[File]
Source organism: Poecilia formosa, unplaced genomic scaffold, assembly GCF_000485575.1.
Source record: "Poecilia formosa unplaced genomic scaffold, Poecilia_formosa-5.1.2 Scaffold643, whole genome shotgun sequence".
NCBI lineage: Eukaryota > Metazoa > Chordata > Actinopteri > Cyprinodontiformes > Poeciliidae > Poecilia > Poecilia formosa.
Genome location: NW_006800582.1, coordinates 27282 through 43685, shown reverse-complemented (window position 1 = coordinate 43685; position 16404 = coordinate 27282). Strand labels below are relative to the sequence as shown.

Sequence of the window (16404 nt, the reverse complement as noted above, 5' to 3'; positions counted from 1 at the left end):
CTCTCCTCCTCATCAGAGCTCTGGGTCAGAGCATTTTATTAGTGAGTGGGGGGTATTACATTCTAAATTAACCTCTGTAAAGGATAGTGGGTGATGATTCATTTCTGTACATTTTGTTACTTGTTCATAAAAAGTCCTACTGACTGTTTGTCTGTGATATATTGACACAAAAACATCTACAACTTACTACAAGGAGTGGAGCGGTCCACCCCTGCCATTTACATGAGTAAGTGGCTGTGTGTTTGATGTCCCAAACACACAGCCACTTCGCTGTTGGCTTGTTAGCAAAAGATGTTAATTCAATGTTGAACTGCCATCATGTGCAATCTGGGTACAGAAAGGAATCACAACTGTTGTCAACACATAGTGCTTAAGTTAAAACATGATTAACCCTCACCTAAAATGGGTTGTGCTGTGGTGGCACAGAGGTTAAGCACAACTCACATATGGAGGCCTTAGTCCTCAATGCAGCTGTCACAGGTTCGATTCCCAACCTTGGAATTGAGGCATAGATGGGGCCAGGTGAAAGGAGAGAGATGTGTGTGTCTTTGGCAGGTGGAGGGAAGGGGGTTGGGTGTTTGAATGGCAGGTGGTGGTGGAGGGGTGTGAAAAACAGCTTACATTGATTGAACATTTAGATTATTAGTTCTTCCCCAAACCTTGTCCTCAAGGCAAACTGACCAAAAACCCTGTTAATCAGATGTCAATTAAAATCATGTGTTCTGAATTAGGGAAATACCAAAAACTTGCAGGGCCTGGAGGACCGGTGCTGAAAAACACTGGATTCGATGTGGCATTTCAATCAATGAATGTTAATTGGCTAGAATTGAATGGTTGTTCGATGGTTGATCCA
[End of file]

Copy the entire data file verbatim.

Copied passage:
Source organism: Poecilia formosa, unplaced genomic scaffold, assembly GCF_000485575.1.
Source record: "Poecilia formosa unplaced genomic scaffold, Poecilia_formosa-5.1.2 Scaffold643, whole genome shotgun sequence".
NCBI lineage: Eukaryota > Metazoa > Chordata > Actinopteri > Cyprinodontiformes > Poeciliidae > Poecilia > Poecilia formosa.
Genome location: NW_006800582.1, coordinates 27282 through 43685, shown reverse-complemented (window position 1 = coordinate 43685; position 16404 = coordinate 27282). Strand labels below are relative to the sequence as shown.

Sequence of the window (16404 nt, the reverse complement as noted above, 5' to 3'; positions counted from 1 at the left end):
CTCTCCTCCTCATCAGAGCTCTGGGTCAGAGCATTTTATTAGTGAGTGGGGGGTATTACATTCTAAATTAACCTCTGTAAAGGATAGTGGGTGATGATTCATTTCTGTACATTTTGTTACTTGTTCATAAAAAGTCCTACTGACTGTTTGTCTGTGATATATTGACACAAAAACATCTACAACTTACTACAAGGAGTGGAGCGGTCCACCCCTGCCATTTACATGAGTAAGTGGCTGTGTGTTTGATGTCCCAAACACACAGCCACTTCGCTGTTGGCTTGTTAGCAAAAGATGTTAATTCAATGTTGAACTGCCATCATGTGCAATCTGGGTACAGAAAGGAATCACAACTGTTGTCAACACATAGTGCTTAAGTTAAAACATGATTAACCCTCACCTAAAATGGGTTGTGCTGTGGTGGCACAGAGGTTAAGCACAACTCACATATGGAGGCCTTAGTCCTCAATGCAGCTGTCACAGGTTCGATTCCCAACCTTGGAATTGAGGCATAGATGGGGCCAGGTGAAAGGAGAGAGATGTGTGTGTCTTTGGCAGGTGGAGGGAAGGGGGTTGGGTGTTTGAATGGCAGGTGGTGGTGGAGGGGTGTGAAAAACAGCTTACATTGATTGAACATTTAGATTATTAGTTCTTCCCCAAACCTTGTCCTCAAGGCAAACTGACCAAAAACCCTGTTAATCAGATGTCAATTAAAATCATGTGTTCTGAATTAGGGAAATACCAAAAACTTGCAGGGCCTGGAGGACCGGTGCTGAAAAACACTGGATTCGATGTGGCATTTCAATCAATGAATGTTAATTGGCTAGAATTGAATGGTTGTTCGATGGTTGATCCA